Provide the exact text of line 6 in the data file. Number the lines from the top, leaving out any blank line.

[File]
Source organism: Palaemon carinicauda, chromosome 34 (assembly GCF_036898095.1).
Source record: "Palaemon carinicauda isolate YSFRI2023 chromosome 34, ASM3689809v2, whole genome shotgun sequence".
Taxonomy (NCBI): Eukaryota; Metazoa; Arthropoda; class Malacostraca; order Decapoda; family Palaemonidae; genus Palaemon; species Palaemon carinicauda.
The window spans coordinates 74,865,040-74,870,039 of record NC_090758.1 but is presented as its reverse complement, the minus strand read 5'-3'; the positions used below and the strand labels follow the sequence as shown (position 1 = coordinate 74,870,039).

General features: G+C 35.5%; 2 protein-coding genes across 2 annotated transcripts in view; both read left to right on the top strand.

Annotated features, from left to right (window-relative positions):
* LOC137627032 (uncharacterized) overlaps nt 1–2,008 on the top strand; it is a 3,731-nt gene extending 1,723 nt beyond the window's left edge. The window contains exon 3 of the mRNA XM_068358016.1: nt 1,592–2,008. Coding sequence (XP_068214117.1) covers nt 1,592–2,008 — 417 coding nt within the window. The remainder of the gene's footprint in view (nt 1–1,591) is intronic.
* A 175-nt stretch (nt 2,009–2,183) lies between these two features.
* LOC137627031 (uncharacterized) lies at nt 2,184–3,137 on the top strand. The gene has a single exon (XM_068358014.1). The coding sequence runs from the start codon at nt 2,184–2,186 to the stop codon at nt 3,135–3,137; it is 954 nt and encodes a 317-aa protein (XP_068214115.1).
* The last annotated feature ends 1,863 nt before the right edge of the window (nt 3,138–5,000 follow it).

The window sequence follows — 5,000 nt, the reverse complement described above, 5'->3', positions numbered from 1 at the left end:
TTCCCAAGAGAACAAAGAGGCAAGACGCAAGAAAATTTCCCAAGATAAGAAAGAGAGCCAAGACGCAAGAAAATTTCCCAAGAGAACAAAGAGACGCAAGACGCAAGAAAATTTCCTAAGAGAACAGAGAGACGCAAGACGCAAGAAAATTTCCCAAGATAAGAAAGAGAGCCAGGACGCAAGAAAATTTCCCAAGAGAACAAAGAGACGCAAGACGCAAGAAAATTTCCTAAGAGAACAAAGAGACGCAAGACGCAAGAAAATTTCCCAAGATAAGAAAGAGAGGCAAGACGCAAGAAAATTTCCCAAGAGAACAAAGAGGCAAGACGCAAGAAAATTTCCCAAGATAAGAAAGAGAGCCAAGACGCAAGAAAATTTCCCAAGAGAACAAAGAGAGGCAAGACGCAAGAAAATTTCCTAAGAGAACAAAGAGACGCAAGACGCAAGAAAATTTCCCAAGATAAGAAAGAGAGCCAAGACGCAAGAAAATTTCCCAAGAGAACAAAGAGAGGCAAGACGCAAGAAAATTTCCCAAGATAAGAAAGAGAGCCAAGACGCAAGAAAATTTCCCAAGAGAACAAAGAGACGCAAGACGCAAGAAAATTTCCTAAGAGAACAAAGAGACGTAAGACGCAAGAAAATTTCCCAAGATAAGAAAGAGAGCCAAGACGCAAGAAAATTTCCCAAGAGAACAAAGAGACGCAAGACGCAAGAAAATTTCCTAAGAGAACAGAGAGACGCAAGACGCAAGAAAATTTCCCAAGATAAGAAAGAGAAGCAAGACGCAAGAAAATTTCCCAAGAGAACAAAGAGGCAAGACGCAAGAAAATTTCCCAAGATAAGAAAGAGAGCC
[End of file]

Annotated features, from left to right (window-relative positions):